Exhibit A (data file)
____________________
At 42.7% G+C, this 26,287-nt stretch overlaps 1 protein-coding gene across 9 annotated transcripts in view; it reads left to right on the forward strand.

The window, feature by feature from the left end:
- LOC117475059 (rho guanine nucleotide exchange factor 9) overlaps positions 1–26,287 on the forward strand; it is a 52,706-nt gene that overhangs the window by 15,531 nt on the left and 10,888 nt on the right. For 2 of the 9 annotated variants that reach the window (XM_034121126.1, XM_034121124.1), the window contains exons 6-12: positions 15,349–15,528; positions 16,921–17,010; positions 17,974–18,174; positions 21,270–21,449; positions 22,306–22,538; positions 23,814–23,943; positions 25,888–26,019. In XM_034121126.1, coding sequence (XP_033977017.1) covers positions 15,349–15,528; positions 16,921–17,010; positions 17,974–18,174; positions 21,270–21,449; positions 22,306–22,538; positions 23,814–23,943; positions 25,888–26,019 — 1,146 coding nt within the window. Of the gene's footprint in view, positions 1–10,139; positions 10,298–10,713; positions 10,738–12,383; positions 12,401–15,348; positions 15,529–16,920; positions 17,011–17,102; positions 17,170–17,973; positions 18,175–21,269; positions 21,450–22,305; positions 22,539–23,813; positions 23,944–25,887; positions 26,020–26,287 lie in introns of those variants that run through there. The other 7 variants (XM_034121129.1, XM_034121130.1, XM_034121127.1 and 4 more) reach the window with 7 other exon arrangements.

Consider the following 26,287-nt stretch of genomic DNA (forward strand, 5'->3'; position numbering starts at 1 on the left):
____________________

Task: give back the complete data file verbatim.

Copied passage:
At 42.7% G+C, this 26,287-nt stretch overlaps 1 protein-coding gene across 9 annotated transcripts in view; it reads left to right on the forward strand.

The window, feature by feature from the left end:
- LOC117475059 (rho guanine nucleotide exchange factor 9) overlaps positions 1–26,287 on the forward strand; it is a 52,706-nt gene that overhangs the window by 15,531 nt on the left and 10,888 nt on the right. For 2 of the 9 annotated variants that reach the window (XM_034121126.1, XM_034121124.1), the window contains exons 6-12: positions 15,349–15,528; positions 16,921–17,010; positions 17,974–18,174; positions 21,270–21,449; positions 22,306–22,538; positions 23,814–23,943; positions 25,888–26,019. In XM_034121126.1, coding sequence (XP_033977017.1) covers positions 15,349–15,528; positions 16,921–17,010; positions 17,974–18,174; positions 21,270–21,449; positions 22,306–22,538; positions 23,814–23,943; positions 25,888–26,019 — 1,146 coding nt within the window. Of the gene's footprint in view, positions 1–10,139; positions 10,298–10,713; positions 10,738–12,383; positions 12,401–15,348; positions 15,529–16,920; positions 17,011–17,102; positions 17,170–17,973; positions 18,175–21,269; positions 21,450–22,305; positions 22,539–23,813; positions 23,944–25,887; positions 26,020–26,287 lie in introns of those variants that run through there. The other 7 variants (XM_034121129.1, XM_034121130.1, XM_034121127.1 and 4 more) reach the window with 7 other exon arrangements.

Consider the following 26,287-nt stretch of genomic DNA (forward strand, 5'->3'; position numbering starts at 1 on the left):